While a nice item, the color is a bit odd, in a very light shade.  The end caps -- though they do not look like it in the first two photos below -- are flesh, and the tin litho wall is a light yellow/flesh/tan.  I'll never understand why Marx used the color "flesh" so much!
Photo not available.
Tin litho rock wall - one side, with end caps attached
I'd call this the front side.
Tin litho rock wall - the other side, with end caps attached
I'd call this the back side.
End cap, front and back
Three slots in back are for tabs on tin litho wall.  End cap shown is re-issue.

     Plastic rock walls
       PL-?

In the 1972 Heritage set, the tin litho walls were replaced with six low plastic rock walls, which were also in the Marx Flintstones Play Set, and therefore are often called the Flintstone walls.

The walls are just under 8-1/2 inches wide and about 3/4 inches high and deep.  Re-issues exist.  





Flag, pole, and earthen base
     PL-346

Of seven Marx playsets in the Revolutionary War theme, five had Marx' usual tin litho flags.  The company's playset set #3401 (the smallest of Revolutionary War sets) and #3762 (Fort Mohawk) came with an authentic-looking 13-star flag.  A Sons of Liberty flag -- an imaginative flag created by Marx -- was in three sets:  #3402 (the Johnny Tremain set), #3404 (the set with the most figures in it), and the Heritage set.  Veteran collector Josh Petrie reports that he has occasionally seen the Sons of Liberty flag in #3401.  The other two sets had no flags.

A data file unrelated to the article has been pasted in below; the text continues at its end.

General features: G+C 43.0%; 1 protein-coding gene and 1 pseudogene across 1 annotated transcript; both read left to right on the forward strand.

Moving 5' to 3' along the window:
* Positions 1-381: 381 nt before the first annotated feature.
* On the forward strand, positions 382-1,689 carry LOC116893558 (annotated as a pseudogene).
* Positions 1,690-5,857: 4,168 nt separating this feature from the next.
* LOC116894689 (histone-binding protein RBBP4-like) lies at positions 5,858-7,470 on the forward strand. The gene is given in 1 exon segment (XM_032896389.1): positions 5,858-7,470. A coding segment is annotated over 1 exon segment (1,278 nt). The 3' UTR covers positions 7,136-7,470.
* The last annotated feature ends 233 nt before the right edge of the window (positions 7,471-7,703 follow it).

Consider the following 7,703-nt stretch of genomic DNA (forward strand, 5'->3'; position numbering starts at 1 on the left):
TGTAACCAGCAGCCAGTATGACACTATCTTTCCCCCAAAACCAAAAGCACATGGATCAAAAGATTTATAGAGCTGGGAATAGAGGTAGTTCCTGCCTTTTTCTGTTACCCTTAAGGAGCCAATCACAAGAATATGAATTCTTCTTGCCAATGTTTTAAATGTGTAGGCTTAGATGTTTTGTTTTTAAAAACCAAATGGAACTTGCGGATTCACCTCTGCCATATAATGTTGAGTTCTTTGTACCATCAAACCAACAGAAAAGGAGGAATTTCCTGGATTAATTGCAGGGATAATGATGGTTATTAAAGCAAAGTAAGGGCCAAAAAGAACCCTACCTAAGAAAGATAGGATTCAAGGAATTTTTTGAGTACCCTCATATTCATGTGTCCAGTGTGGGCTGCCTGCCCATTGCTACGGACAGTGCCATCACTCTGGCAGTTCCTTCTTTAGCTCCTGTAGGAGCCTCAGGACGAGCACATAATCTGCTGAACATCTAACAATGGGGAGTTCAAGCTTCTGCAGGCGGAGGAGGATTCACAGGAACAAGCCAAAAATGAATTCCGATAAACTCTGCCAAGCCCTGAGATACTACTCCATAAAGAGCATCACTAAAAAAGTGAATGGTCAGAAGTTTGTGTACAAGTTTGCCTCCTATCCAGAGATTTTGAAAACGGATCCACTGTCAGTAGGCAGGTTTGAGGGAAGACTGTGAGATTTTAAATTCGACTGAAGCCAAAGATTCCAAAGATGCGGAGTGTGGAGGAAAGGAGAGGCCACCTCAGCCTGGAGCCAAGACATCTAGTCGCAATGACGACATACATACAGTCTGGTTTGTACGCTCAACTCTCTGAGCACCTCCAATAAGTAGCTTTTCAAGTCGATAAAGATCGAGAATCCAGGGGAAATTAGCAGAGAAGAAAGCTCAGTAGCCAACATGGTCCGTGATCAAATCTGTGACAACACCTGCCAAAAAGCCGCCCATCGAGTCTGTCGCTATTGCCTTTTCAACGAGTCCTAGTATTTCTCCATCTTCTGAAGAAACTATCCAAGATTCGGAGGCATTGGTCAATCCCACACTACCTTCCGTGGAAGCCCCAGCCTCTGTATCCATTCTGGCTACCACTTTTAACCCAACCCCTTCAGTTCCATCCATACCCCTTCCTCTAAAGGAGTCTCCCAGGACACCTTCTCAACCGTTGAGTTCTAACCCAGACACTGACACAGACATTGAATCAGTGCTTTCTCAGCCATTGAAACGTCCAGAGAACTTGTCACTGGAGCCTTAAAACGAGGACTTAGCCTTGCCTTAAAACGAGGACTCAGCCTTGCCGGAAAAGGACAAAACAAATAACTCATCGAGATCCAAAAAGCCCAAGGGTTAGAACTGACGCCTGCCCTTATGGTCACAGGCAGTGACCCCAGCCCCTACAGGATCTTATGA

Flag poles and bases were in hard plastic gray.  They were the versions created earliest by Marx, round log poles with rock pile bases.  The bases are about 3/4 of an inch tall, and the poles are 6 inches.  The tin litho flags are on the standard Marx flag.

The unfortunate Bristish Army had no flag in the world of Marx.
Songs of Liberty flag
Photo courtesy of Mark Novack, Ebay brtcarguy
13-star flag
Photo courtesy of Rich Eber
Rock pile flag base
Flag pole
Flag pole with 13-star flag
Photo courtesy of Rich Eber





Cannons

     Revolutionary War Cannon with accessories
     PL-876

One of the best things about the Revolutionary War playsets was the new ornate, firing cannon created for them.  It is larger and more attractive than the standard Fort Apache cannon (see below) and was molded in a gold color.  They are hard to find today and not cheap when you do find them.  An original cannon shown below -- graciously provided by Kent Sprecher -- is from Marx' 1972 Heritage Revolutionary War playset, a later set that did not quite get the gold color right and did not include the firing mechanism with the cannon.

Cannon accessories are shown below, though the cannons balls to be fired from the cannon are not pictured.  This is the one Marx cannon that actually needs the ramrod in order to push the ball into a firing position!